Fulton County District Attorney will seek death penalty against Atlanta spa shooting suspect
(CNN) -- Robert Aaron Long, the suspect in the shootings that left eight people dead at three Atlanta-area Asian spas, has been indicted on murder charges, with prosecutors seeking the death penalty for hate crimes targeting the sex and race of the victims.
Fulton County District Attorney Fani Willis filed notice with the Fulton Superior Court on Tuesday that she plans to seek the death penalty and enhanced hate crimes charges against Long in the first test of a hate crime law passed by the Georgia Legislature last year.
"I, along with my staff, have made a determination that this office will seek the death penalty," Willis told reporters. "Last year, I told the voters of Fulton County that I could not imagine a circumstance where I would seek it. And at that time I did not."
"Unfortunately, a case has arisen in the first few months of my term that I believe warrants the ultimate penalty," she added. Further, we have filed a notice that we will seek sentence enhancement, pursuant to Georgia's sentencing enhancement statute, commonly referred to as a hate crime statute, based on the race and gender of the victims."
Willis said this is the law's first application in Fulton County and, she believes, in the state.
Willis said she is comfortable with the sentencing decision.
"I have personally walked the crime scene in this case," she told reporters. "I have spent more than six hours with the families involved in this case. We have reviewed the evidence, and I am comfortable in the decision that this is an appropriate sentence to seek."
Willis added, "The message that I hope we are sending is, It does not matter your ethnicity. It does not matter what side of the tracks you come from. It does not matter your wealth. You will be treated as an individual with value."
Stop AAPI Hate, a national coalition against anti-Asian racism, said in a statement that while AAPI hate persists women continue to report incidents at a disproportionate rate "in no small part due to the combination of racism and misogyny Asian American women experience."
"As our hearts still ache from the tragic Atlanta Spa Shootings, in which six Asian American women were murdered, we acknowledge the importance of Fulton County District Attorney Fani Willis' decision to seek hate crime charges against Robert Aaron Long on the basis of both race and gender," the statement said.
Long also indicted in Cherokee County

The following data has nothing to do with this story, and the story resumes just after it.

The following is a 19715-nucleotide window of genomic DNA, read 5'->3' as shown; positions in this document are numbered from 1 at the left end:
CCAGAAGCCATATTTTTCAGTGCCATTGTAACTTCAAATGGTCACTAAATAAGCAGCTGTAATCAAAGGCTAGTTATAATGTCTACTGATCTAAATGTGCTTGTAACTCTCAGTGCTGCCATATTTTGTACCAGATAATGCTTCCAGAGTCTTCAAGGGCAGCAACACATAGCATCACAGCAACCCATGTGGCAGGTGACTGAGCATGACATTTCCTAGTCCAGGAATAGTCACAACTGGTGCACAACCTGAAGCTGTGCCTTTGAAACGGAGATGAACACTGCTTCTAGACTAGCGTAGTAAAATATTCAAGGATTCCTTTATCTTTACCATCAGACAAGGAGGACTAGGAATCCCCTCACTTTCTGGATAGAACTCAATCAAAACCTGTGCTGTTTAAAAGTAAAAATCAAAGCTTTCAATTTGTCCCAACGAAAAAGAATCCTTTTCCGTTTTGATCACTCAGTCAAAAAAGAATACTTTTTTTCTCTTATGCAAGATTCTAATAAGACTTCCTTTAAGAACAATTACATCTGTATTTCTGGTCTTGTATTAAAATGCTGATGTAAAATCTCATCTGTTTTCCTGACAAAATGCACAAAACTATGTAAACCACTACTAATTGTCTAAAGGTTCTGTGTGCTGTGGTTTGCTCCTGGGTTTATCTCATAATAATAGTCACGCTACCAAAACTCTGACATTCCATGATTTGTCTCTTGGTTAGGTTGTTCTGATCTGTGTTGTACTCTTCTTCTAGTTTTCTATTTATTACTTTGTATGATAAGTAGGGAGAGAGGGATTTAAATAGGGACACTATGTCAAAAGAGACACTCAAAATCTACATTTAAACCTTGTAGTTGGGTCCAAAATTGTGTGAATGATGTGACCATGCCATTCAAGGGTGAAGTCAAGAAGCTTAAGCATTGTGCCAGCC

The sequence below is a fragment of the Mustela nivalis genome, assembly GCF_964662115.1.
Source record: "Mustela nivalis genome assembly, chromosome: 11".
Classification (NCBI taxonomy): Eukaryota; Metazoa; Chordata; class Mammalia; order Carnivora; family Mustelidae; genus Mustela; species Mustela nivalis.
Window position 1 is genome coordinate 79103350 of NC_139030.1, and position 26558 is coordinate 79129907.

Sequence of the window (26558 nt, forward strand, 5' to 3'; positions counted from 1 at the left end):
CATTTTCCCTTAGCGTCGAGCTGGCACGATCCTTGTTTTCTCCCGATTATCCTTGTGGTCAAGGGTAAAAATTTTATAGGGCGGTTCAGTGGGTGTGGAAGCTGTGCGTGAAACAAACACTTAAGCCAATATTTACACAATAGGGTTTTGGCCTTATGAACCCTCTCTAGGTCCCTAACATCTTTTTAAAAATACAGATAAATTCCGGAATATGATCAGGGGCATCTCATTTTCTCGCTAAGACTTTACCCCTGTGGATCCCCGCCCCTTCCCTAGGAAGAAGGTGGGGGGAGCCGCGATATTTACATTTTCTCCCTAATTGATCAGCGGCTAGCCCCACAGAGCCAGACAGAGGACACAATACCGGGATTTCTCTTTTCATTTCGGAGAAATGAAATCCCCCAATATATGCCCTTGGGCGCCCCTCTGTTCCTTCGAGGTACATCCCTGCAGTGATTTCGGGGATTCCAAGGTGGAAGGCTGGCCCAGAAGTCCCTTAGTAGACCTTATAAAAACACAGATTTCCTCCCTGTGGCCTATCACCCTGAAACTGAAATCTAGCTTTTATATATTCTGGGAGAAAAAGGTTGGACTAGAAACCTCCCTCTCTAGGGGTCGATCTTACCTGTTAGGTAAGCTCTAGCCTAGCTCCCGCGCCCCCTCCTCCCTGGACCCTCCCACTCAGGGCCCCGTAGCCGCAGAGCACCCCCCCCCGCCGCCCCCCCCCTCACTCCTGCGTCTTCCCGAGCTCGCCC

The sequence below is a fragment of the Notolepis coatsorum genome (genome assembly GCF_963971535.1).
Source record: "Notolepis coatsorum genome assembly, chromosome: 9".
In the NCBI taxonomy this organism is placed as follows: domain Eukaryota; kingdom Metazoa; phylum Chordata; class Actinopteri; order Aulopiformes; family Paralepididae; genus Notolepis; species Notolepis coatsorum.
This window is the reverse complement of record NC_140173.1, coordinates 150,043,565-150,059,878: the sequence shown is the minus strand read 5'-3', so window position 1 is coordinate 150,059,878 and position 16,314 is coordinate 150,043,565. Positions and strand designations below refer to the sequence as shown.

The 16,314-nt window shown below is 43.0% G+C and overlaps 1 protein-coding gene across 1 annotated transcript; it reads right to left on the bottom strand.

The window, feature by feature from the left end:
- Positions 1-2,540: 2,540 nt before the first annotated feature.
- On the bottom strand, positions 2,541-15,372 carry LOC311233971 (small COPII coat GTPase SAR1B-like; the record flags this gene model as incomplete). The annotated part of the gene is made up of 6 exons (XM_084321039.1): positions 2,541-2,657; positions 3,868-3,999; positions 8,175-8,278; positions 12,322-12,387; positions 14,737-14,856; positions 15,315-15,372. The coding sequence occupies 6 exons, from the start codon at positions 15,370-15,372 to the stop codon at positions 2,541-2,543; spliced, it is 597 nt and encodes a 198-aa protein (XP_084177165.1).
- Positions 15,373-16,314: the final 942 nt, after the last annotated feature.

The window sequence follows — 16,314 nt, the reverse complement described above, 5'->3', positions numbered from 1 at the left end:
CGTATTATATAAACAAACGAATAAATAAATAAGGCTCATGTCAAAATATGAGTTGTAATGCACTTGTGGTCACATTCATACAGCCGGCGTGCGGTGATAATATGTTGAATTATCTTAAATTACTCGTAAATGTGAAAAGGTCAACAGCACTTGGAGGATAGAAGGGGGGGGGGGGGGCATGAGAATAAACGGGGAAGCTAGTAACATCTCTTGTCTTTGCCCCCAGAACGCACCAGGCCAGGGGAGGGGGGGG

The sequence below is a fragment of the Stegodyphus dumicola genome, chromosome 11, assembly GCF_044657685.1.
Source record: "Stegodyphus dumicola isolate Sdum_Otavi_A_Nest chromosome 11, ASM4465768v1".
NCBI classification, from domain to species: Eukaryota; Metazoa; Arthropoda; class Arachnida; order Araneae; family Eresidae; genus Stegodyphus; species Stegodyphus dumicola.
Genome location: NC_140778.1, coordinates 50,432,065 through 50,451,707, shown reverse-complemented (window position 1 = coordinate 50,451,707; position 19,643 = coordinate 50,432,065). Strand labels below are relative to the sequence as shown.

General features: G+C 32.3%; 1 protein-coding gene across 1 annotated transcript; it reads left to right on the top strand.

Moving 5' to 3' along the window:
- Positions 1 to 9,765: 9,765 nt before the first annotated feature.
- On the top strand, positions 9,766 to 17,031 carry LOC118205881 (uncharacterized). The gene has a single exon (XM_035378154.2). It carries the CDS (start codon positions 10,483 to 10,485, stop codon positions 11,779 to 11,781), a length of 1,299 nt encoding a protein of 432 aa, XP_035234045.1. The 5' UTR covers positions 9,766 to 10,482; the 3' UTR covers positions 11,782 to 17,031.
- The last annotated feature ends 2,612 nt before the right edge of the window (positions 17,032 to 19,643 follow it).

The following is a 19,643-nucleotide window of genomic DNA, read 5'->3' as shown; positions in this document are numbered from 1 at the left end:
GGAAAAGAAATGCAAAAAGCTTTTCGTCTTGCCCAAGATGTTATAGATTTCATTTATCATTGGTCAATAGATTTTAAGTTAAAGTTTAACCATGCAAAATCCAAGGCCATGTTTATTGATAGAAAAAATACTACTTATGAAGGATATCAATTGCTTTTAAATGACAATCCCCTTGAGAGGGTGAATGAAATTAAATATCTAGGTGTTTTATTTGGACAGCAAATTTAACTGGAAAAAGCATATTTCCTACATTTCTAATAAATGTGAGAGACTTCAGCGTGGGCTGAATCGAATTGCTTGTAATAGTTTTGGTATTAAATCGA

Long was also indicted in Cherokee County on four counts of malice murder, four counts of felony murder, 11 counts of criminal attempt to commit murder and aggravated assault, and aggravated battery, possession of a firearm during the commission of a felony, and criminal damage to property in the first degree.
The new law specifies enhanced penalties for crimes where victims were targeted for, among other things, race, gender, and sexual orientation. Seven of the victims killed in the spa shootings were women, and six of the victims were women of Asian descent.
Some public officials had early on raised concerns that ethnicity had come into play in the shootings, particularly given a nationwide spike in anti-Asian violence during the coronavirus pandemic.
Long, 21, of Woodstock, Georgia, is suspected of opening fire at the spas on the afternoon and early evening of March 16, first at a business about 30 miles northwest of Atlanta, followed by two more at spas in northeastern Atlanta.
Long indicted on 19 counts in Fulton County
Long was indicted for a total of 19 counts in Fulton County: Four charges for malice murder, four charges of felony murder, one charge for domestic terrorism, five charges for aggravated assault, and five charges of possession of a firearm during the commission of a felony, according to the indictment.
Peter Skandalakis, director of the Prosecuting Attorneys' Council of Georgia, said the enhanced hate crime penalty for homicide in the state is either maximum of life in prison with possibility of parole at 30 years, life without parole, or the death penalty.
Skandalakis said he wasn't aware of the law being used over the last year. His agency's mission is to provide support to prosecutors.
It will be up to a separate grand jury in Cherokee County to decide on charges for others killed in the shooting in Acworth, Georgia, that left four killed and one person wounded.
Authorities in Cherokee County previously said that Long told investigators that the shootings were not racially motivated and told them he has a "sexual addiction."
Long's appointed attorney could not immediately be reached for comment.
Long was arrested the night of the shootings about 150 miles south of Atlanta, in a traffic stop on Interstate 75, authorities said.
Victim's family reacts to indictment